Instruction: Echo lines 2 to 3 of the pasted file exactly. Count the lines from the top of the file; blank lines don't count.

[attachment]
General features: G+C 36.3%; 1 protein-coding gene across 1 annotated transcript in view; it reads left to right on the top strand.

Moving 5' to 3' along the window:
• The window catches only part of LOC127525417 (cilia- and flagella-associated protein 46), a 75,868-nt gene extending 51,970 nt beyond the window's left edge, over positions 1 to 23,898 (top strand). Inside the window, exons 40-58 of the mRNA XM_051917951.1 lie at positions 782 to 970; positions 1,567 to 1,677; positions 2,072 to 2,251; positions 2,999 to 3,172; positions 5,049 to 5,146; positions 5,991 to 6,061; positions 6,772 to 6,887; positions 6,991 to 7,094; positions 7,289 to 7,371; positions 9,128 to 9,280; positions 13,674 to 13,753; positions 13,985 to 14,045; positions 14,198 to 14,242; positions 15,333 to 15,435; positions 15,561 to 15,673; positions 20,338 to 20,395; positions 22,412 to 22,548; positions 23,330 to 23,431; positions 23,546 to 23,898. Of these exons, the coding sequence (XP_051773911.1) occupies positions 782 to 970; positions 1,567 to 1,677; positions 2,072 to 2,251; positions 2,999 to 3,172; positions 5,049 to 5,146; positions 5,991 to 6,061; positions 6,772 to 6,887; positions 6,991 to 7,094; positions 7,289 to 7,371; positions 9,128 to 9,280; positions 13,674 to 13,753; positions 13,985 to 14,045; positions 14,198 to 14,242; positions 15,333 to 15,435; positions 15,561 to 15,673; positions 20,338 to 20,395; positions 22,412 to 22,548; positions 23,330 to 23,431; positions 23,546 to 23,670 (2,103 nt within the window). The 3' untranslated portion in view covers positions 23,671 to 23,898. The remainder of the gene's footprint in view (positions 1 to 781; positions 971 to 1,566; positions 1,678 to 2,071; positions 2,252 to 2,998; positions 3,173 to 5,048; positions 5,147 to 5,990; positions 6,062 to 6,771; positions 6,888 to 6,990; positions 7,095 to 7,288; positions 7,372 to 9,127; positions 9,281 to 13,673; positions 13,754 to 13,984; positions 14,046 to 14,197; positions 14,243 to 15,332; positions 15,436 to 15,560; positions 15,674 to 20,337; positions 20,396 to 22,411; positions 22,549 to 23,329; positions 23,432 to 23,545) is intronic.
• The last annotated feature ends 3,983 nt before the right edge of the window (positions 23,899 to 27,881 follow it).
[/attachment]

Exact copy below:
Moving 5' to 3' along the window:
• The window catches only part of LOC127525417 (cilia- and flagella-associated protein 46), a 75,868-nt gene extending 51,970 nt beyond the window's left edge, over positions 1 to 23,898 (top strand). Inside the window, exons 40-58 of the mRNA XM_051917951.1 lie at positions 782 to 970; positions 1,567 to 1,677; positions 2,072 to 2,251; positions 2,999 to 3,172; positions 5,049 to 5,146; positions 5,991 to 6,061; positions 6,772 to 6,887; positions 6,991 to 7,094; positions 7,289 to 7,371; positions 9,128 to 9,280; positions 13,674 to 13,753; positions 13,985 to 14,045; positions 14,198 to 14,242; positions 15,333 to 15,435; positions 15,561 to 15,673; positions 20,338 to 20,395; positions 22,412 to 22,548; positions 23,330 to 23,431; positions 23,546 to 23,898. Of these exons, the coding sequence (XP_051773911.1) occupies positions 782 to 970; positions 1,567 to 1,677; positions 2,072 to 2,251; positions 2,999 to 3,172; positions 5,049 to 5,146; positions 5,991 to 6,061; positions 6,772 to 6,887; positions 6,991 to 7,094; positions 7,289 to 7,371; positions 9,128 to 9,280; positions 13,674 to 13,753; positions 13,985 to 14,045; positions 14,198 to 14,242; positions 15,333 to 15,435; positions 15,561 to 15,673; positions 20,338 to 20,395; positions 22,412 to 22,548; positions 23,330 to 23,431; positions 23,546 to 23,670 (2,103 nt within the window). The 3' untranslated portion in view covers positions 23,671 to 23,898. The remainder of the gene's footprint in view (positions 1 to 781; positions 971 to 1,566; positions 1,678 to 2,071; positions 2,252 to 2,998; positions 3,173 to 5,048; positions 5,147 to 5,990; positions 6,062 to 6,771; positions 6,888 to 6,990; positions 7,095 to 7,288; positions 7,372 to 9,127; positions 9,281 to 13,673; positions 13,754 to 13,984; positions 14,046 to 14,197; positions 14,243 to 15,332; positions 15,436 to 15,560; positions 15,674 to 20,337; positions 20,396 to 22,411; positions 22,549 to 23,329; positions 23,432 to 23,545) is intronic.